Reid's "filibuster" graphic
When invoking the "nuclear option," Reid tweeted a graphic suggesting half of the filibusters on nominees in the history of the United States had been used against Obama nominees. The graphic was based on a Congressional Research Service (CRS) report on "cloture attempts at nominations," which, while closely correlated, the CRS acknowledged was not an accurate measurement for counting uses of the filibuster. The Washington Post reported that while many of Obama's nominees were delayed in the confirmation process, only 12 did not reach a final vote. For comparison, President George W. Bush had 14 nominees not reach a final vote during his terms as president. Reid later corrected the graphic to show the correct metrics.
According to data drawn from the White House, the average time between a nomination and confirmation during the 111th Congress for the 537 executive nominees was 115.5 days. In 112th Congress, the average time between a nomination and confirmation for the 525 executive nominees was 168.5 days. As of August 1, 2013, the average time for confirmed nominees in the 113th Congress was 86.0 days, 212 days into the session.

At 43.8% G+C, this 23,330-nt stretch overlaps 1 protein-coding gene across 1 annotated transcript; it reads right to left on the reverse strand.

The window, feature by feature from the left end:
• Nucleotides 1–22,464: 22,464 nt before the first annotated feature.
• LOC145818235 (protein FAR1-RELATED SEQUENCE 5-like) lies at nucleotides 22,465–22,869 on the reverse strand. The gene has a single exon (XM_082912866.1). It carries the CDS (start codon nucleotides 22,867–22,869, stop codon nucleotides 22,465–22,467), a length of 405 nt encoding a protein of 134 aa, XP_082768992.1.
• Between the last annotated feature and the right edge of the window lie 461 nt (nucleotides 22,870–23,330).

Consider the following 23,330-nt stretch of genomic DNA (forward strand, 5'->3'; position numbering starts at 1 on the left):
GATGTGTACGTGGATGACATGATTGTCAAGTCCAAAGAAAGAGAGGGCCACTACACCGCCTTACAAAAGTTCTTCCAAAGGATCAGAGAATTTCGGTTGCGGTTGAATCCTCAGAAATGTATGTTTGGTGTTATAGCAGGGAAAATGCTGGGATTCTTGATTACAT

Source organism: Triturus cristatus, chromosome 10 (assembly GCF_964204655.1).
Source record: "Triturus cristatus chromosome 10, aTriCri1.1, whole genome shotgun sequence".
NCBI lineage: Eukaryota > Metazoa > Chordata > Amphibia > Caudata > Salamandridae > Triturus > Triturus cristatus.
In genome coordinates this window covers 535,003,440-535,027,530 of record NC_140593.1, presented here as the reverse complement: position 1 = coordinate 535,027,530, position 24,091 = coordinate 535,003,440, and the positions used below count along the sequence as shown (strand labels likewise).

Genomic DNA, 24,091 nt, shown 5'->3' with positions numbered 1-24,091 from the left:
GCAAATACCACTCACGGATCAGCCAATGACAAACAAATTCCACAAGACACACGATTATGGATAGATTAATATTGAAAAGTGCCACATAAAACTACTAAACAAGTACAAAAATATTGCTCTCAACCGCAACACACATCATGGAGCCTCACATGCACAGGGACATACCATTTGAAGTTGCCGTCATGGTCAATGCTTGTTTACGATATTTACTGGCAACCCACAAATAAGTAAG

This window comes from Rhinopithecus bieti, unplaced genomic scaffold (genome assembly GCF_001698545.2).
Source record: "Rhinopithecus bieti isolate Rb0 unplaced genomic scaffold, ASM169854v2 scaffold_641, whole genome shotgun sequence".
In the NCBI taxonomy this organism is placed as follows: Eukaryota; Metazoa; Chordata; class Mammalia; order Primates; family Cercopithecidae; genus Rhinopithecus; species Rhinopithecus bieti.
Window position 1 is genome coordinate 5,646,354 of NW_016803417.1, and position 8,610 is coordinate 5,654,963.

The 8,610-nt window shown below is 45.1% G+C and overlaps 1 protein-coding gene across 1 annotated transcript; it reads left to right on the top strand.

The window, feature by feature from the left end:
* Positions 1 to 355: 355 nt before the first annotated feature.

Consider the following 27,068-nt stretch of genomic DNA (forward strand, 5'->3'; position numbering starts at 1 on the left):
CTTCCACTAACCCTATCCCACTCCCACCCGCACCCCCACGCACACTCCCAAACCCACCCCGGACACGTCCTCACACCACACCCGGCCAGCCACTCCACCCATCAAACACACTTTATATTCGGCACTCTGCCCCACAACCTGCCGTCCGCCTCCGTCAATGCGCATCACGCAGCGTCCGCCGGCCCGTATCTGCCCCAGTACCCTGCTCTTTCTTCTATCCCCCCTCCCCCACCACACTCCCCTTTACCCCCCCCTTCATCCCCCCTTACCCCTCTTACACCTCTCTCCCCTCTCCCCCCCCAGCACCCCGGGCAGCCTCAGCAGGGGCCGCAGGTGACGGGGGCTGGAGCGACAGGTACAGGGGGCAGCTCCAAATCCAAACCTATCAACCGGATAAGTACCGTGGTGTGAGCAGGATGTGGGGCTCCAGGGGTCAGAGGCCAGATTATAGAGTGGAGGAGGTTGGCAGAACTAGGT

On October 31, 2013, the nomination of Rep. Mel Watt (D-NC) to the Federal Housing Finance Agency was blocked by Senate Republicans by means of a filibuster. Cloture was not reached with a vote of 56-42, leaving Watt the first sitting congressman to be denied confirmation to an appointed office since 1843. Both the Obama administration and Senate Majority Leader Harry Reid were hopeful of a future confirmation. Sen. Lindsey Graham insisted he would block every nominee until more information on Benghazi was released, while Sen. Rand Paul stated he would block the nomination of Janet Yellen until his Federal Reserve bill was passed.